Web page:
Standard Swing-Head Centrifugation Fecal Examination Technique
1. Weigh out 2–5 g of feces.
2. Mix feces with approximately 10 ml of flotation solution.
3. Pour mixture through a tea strainer into a beaker or fecal cup.
4. Pour strained solution into a 15-ml centrifuge tube.
5. Fill tube with flotation solution so that a slight positive meniscus forms.a
6. Place a coverslip on the tube, and put the tube in the centrifuge.
7. Make sure the centrifuge is balanced.
8. Centrifuge at 1,200 rpm (280 ×g)for 5minutes.
9. Remove the tube and let stand 10 minutes.
10. Remove the coverslip, and place it on a glass slide. Systematically examine the entire area under the
coverslip at 100×magnification (i.e., 10×objective). You may wish to use the 40×objective lens to
confirm your diagnosis and make measurements; however, with practice, most parasites can be iden-
tified using the 10×objective (100×magnification).
aDo not overfill the tube. Doing so will cause some of the floating eggs to be forced down the side of the tube when
the coverslip is placed.
Adapted from: Dryden MW, Payne PA, Ridley R, Smith V: Comparison of common fecal flotation techniques for the
recovery of parasite eggs and oocysts. Vet Ther 6(1):16, 2005.
subsample was evaluated with a swing-head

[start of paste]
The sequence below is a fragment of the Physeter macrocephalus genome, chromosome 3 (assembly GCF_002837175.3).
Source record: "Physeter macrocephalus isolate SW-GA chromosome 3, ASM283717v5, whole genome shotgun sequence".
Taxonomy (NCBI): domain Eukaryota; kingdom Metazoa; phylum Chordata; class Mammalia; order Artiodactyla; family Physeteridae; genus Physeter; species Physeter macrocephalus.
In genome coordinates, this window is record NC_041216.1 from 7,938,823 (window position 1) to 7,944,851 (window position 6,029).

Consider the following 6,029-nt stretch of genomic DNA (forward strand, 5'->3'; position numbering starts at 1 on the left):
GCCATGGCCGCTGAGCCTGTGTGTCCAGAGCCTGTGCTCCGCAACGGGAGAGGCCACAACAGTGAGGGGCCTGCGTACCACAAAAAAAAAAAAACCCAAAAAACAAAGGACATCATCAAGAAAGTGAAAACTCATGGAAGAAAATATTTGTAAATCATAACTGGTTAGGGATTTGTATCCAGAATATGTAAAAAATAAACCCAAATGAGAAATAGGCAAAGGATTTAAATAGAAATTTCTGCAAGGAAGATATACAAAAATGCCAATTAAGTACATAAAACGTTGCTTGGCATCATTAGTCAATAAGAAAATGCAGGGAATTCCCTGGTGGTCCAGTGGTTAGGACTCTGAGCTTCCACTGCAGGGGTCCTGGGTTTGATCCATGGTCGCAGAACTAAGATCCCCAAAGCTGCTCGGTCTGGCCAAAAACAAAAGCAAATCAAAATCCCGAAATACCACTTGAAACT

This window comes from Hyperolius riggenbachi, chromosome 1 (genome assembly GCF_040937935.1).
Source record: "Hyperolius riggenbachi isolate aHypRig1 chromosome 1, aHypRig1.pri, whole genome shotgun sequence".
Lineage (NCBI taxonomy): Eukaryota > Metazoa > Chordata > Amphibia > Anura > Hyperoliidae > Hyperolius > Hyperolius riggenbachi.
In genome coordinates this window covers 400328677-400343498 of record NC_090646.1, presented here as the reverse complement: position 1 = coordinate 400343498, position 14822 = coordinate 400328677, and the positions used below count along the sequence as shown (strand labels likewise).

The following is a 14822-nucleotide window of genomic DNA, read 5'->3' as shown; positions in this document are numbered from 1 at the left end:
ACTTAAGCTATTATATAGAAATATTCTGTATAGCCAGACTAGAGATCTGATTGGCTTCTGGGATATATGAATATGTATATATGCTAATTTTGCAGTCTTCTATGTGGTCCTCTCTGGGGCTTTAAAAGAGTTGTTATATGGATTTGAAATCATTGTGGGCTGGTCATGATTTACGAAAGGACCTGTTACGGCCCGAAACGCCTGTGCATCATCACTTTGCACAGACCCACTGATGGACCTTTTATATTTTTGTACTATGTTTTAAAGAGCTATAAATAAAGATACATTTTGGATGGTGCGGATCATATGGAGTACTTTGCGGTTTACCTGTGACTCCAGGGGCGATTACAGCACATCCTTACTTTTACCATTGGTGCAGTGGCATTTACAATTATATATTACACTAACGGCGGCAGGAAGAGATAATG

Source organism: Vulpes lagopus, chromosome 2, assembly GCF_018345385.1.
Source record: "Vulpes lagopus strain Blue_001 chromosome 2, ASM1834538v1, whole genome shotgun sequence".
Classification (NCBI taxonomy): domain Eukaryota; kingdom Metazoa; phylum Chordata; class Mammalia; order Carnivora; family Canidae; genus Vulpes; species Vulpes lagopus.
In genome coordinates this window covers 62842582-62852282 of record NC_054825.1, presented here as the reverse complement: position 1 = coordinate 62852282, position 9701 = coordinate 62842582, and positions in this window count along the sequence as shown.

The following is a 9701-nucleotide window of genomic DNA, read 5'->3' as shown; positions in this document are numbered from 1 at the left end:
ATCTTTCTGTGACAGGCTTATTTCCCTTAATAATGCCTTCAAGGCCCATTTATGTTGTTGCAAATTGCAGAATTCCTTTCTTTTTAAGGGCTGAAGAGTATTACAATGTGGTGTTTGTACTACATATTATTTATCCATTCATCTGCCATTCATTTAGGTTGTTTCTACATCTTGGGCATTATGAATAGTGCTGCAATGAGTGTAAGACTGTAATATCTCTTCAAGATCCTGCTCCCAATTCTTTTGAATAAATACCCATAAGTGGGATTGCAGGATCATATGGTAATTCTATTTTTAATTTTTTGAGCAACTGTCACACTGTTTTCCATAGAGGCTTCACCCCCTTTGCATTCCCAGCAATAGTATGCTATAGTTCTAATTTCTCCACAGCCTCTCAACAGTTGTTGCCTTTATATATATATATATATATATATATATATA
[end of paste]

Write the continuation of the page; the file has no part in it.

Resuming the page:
centrifugation technique (see box on page 6)
using 1.18-SG ZnSO4,with one drop of Lu-
gol’s iodine placed on the slide before place-
ment of the coverslip. The second subsample
was evaluated using the SNAP Giardia Test Kit
according to label directions. Samples were
scored as either positive or negative. Each fecal
sample was evaluated by one of the authors
(V.S.), who has more than 14 years of experi-
ence conducting and examining fecal samples
at Kansas State University.
Athird evaluation of the SNAP Giardia Test
Kit was conducted by second-year veterinary
students during the fall of 2005. Fecal samples
from 116 puppies were provided by a local bro-
ker. These students had just listened to a lecture
on giardiasis, been given a short visual presenta-
tion on identification of Giardia cysts, and had
previously conducted direct smears and fecal ex-
aminations using the swing-head centrifugation
technique before participating in this exercise.
Students were also given written directions on
conducting SNAP Giardia tests.
For the direct smear, a small sample of feces
was placed on a glass slide and mixed with a
drop or two of saline. The material was spread
thinly, a drop of Lugol’s iodine was added, and
the slide was covered with a glass coverslip.
Each fecal sample was analyzed using a direct